Caraun Reid, DT, Princeton: The well-built Ivy Leaguer proved with a competitive week of practice that he was every bit the talent as the more well-known prospects he was facing each snap. He capped off the week with sacks on back-to-back plays during the game, showing the lateral burst and closing speed to project nicely as a three-technique defensive tackle.
Morgan Moses, OT, Virginia: At 6-foot-6, 325 pounds, Moses possesses the frame you'd expect of a dominating run blocker and he showed the ability to clear wide rushing lanes throughout the week. Moses boosted his stock this week, however, by providing reliable pass protection, demonstrating the arm length (34 3/4"), balance and surprising athleticism teams are looking for in a top-64 selection.
Ryan Grant, WR, Tulane: At a rock-solid 6-foot-0, 197 pounds, Grant showed surprising burst, as well as the agility as a route-runner and reliable hands to out-play several more highly-touted pass catchers. A long touchdown during Wednesday's practice drew plenty of praise from scouts.
Christian Kirksey, OLB, Iowa: The Big Ten remains one of college football's most consistent producers of pro-ready linebackers and Kirksey turned heads this week with his athleticism and instincts. A particularly impressive tackle early in the Senior Bowl game showed off his closing speed.
Tajh Boyd, QB, Clemson: Despite media reports to the contrary, Boyd's inaccuracy throughout the week of practice and game itself has his stock slipping. He possesses plenty of arm strength but was erratic, spraying the ball over the field. An ugly interception early in the Senior Bowl set the tone for a disappointing performance from the North Team's offense, as a whole.
Cyril Richardson, OG, Baylor: At 6-foot-4, 344 pounds, Richardson is a massive interior presence, but he struggled with quicker defensive tackles throughout the week of practice (especially Donald) and wasn't nearly as powerful as a drive blocker as one might expect given his size.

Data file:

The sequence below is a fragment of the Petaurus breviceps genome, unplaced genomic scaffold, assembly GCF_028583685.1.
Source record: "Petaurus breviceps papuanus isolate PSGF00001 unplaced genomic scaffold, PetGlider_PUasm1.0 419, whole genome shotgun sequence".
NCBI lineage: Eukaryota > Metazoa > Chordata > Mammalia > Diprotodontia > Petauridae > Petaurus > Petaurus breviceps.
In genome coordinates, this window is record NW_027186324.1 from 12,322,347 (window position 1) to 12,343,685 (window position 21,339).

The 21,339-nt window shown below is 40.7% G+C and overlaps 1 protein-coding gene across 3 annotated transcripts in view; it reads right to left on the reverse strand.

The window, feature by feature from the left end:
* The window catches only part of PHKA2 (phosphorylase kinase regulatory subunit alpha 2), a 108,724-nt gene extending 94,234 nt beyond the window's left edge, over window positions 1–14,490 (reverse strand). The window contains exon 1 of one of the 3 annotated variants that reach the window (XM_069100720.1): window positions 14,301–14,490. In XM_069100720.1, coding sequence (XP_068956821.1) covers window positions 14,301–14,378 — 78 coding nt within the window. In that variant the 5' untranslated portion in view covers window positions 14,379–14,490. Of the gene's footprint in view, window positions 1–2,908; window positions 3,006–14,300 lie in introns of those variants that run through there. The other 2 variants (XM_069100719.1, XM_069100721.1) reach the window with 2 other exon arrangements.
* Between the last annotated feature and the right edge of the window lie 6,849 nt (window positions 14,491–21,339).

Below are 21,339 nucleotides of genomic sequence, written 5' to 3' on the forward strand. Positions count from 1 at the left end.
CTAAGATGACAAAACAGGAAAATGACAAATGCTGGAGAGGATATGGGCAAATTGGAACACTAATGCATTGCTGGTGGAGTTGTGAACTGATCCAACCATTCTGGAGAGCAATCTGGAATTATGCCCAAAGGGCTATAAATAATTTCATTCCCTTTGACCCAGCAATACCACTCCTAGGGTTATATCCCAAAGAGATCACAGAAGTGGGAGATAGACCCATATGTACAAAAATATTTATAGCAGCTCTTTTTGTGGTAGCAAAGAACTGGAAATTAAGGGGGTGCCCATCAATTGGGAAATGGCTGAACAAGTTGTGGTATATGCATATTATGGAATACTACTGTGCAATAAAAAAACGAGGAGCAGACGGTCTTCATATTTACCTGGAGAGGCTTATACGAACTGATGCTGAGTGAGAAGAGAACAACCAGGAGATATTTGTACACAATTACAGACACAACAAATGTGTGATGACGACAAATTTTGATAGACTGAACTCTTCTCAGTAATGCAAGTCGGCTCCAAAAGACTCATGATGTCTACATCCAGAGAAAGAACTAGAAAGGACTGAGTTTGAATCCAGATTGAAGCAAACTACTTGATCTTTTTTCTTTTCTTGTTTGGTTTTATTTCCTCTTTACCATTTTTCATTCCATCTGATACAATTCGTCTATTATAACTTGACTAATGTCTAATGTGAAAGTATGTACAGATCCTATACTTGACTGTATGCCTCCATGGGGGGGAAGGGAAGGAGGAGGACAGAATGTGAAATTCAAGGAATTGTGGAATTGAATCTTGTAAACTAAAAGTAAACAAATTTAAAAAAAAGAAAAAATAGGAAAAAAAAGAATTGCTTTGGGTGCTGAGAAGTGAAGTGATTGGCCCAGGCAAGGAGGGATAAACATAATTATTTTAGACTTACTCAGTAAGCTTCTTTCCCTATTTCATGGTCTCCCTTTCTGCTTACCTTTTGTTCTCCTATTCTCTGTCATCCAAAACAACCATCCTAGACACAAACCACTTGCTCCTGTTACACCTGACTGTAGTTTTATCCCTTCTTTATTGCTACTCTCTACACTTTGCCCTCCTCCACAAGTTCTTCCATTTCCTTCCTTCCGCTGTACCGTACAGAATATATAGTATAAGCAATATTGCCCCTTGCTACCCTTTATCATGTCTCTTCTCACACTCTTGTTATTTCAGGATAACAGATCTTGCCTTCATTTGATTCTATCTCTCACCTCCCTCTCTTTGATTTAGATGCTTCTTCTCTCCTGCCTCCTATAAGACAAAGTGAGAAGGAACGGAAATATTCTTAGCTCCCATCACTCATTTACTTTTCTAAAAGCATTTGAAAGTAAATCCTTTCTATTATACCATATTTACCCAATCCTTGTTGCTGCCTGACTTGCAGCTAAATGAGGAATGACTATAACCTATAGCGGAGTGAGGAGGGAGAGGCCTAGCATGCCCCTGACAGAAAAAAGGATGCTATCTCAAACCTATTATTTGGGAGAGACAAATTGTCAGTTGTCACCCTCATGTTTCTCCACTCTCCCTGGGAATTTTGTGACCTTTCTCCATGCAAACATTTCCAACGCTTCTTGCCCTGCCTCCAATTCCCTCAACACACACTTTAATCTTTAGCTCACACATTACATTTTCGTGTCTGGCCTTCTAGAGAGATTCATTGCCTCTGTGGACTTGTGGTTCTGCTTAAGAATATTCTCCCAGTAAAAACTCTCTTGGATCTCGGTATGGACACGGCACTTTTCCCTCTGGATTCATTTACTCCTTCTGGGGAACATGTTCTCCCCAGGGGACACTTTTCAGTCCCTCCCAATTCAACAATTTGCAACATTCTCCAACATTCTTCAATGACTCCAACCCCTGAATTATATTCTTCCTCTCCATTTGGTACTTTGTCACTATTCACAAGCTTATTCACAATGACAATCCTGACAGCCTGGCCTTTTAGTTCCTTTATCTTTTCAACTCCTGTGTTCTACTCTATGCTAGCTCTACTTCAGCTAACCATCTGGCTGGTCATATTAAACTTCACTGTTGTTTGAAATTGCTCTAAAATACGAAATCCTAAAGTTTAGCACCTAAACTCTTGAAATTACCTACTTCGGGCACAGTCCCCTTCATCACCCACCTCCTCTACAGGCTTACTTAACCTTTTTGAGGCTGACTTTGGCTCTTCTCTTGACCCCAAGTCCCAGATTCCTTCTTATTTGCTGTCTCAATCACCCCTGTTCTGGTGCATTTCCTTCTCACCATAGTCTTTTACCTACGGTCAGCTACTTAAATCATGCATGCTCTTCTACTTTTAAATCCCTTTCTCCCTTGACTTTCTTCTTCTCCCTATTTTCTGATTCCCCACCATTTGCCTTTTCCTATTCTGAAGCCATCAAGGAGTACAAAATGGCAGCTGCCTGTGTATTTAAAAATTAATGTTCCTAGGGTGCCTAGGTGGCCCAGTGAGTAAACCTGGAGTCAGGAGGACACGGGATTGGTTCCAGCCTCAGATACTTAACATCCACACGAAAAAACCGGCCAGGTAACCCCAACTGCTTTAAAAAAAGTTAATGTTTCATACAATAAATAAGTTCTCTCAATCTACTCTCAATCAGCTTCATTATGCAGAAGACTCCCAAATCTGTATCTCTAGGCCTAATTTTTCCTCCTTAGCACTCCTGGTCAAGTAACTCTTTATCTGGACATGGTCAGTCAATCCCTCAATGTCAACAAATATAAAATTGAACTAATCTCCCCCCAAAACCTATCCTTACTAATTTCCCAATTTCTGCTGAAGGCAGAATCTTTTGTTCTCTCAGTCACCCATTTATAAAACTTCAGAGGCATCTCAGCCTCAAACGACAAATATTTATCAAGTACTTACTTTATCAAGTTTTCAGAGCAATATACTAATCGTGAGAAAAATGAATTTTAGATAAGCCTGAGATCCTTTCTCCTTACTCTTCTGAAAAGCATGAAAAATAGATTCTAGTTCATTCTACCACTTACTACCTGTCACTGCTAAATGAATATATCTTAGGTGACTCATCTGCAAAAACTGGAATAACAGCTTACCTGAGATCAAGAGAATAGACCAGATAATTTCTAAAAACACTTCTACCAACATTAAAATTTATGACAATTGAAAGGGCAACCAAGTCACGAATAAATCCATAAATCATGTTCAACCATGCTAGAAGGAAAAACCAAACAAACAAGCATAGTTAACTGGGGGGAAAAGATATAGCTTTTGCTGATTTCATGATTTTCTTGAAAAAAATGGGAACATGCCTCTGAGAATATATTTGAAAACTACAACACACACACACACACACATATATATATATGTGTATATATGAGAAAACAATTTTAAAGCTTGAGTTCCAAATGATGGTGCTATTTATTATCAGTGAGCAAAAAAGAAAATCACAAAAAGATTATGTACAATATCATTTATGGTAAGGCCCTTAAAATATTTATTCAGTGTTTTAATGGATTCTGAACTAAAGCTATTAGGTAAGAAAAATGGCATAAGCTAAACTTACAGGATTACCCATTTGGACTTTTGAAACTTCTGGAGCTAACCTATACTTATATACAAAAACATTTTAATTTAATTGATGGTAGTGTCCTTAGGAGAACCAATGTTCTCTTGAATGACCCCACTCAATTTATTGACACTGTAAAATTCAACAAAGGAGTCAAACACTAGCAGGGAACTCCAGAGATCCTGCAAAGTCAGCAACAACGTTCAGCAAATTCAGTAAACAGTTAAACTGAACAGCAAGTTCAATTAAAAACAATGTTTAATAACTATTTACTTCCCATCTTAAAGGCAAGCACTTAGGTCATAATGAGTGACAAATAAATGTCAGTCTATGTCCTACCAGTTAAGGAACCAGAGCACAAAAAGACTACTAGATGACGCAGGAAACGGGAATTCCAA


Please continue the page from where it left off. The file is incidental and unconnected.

Jordan Matthews, WR, Vanderbilt: Matthews' production in the SEC speaks for itself, but he dropped a handful of passes throughout the week of practice. Even more alarming, he showed little in terms of burst or straight-line speed, struggling to gain separation from opposing cornerbacks.
Will Sutton, DT, Arizona State: Sutton's quickness and power helped him record a tackle-for-loss early in the game, but in weighing in at a soft 315 pounds at under 6-foot-1 did him no favors with scouts. There is no question that the reigning Defensive Player of the Year possesses talent, but questions about his commitment towards reaching his full potential could push him deep into the draft's second day.
Stephen Morris, QB, Miami: Morris earned the nickname "Tin Cup" from some scouts at the Senior Bowl due to his ability to make the amazing throw but struggles with the routine passes commonplace in every NFL offense. Morris boasts a strong arm and throws the deep ball with touch, but like the other two quarterbacks on the North squad (Boyd and Virginia Tech's Logan Thomas), he struggled with accuracy throughout the week.